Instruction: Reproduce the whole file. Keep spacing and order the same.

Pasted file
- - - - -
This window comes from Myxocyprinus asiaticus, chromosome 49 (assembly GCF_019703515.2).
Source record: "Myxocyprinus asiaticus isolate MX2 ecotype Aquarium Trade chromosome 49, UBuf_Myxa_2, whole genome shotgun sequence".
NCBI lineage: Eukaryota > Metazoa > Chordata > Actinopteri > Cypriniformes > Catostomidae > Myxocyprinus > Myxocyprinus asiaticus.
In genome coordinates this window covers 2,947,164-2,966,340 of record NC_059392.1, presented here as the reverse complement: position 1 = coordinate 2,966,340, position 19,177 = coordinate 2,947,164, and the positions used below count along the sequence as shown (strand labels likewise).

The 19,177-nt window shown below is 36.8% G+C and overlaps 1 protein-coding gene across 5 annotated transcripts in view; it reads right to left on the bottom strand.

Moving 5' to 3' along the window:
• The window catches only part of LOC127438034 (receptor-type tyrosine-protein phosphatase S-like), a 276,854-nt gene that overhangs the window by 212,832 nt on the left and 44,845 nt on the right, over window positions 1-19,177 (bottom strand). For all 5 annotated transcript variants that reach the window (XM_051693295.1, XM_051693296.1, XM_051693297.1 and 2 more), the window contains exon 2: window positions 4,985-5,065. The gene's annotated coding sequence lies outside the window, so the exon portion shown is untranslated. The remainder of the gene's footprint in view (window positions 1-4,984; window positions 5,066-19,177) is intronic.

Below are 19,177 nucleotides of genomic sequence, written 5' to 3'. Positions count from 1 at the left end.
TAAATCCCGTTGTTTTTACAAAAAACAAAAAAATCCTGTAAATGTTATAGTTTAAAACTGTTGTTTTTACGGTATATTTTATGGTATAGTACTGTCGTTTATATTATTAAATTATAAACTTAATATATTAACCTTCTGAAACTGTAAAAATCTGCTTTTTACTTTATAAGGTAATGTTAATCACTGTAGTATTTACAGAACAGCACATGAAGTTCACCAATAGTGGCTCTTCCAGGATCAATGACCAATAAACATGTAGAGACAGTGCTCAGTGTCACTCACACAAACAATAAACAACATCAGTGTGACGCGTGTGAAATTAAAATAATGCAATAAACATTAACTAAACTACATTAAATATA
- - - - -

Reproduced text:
This window comes from Myxocyprinus asiaticus, chromosome 49 (assembly GCF_019703515.2).
Source record: "Myxocyprinus asiaticus isolate MX2 ecotype Aquarium Trade chromosome 49, UBuf_Myxa_2, whole genome shotgun sequence".
NCBI lineage: Eukaryota > Metazoa > Chordata > Actinopteri > Cypriniformes > Catostomidae > Myxocyprinus > Myxocyprinus asiaticus.
In genome coordinates this window covers 2,947,164-2,966,340 of record NC_059392.1, presented here as the reverse complement: position 1 = coordinate 2,966,340, position 19,177 = coordinate 2,947,164, and the positions used below count along the sequence as shown (strand labels likewise).

The 19,177-nt window shown below is 36.8% G+C and overlaps 1 protein-coding gene across 5 annotated transcripts in view; it reads right to left on the bottom strand.

Moving 5' to 3' along the window:
• The window catches only part of LOC127438034 (receptor-type tyrosine-protein phosphatase S-like), a 276,854-nt gene that overhangs the window by 212,832 nt on the left and 44,845 nt on the right, over window positions 1-19,177 (bottom strand). For all 5 annotated transcript variants that reach the window (XM_051693295.1, XM_051693296.1, XM_051693297.1 and 2 more), the window contains exon 2: window positions 4,985-5,065. The gene's annotated coding sequence lies outside the window, so the exon portion shown is untranslated. The remainder of the gene's footprint in view (window positions 1-4,984; window positions 5,066-19,177) is intronic.

Below are 19,177 nucleotides of genomic sequence, written 5' to 3'. Positions count from 1 at the left end.
TAAATCCCGTTGTTTTTACAAAAAACAAAAAAATCCTGTAAATGTTATAGTTTAAAACTGTTGTTTTTACGGTATATTTTATGGTATAGTACTGTCGTTTATATTATTAAATTATAAACTTAATATATTAACCTTCTGAAACTGTAAAAATCTGCTTTTTACTTTATAAGGTAATGTTAATCACTGTAGTATTTACAGAACAGCACATGAAGTTCACCAATAGTGGCTCTTCCAGGATCAATGACCAATAAACATGTAGAGACAGTGCTCAGTGTCACTCACACAAACAATAAACAACATCAGTGTGACGCGTGTGAAATTAAAATAATGCAATAAACATTAACTAAACTACATTAAATATA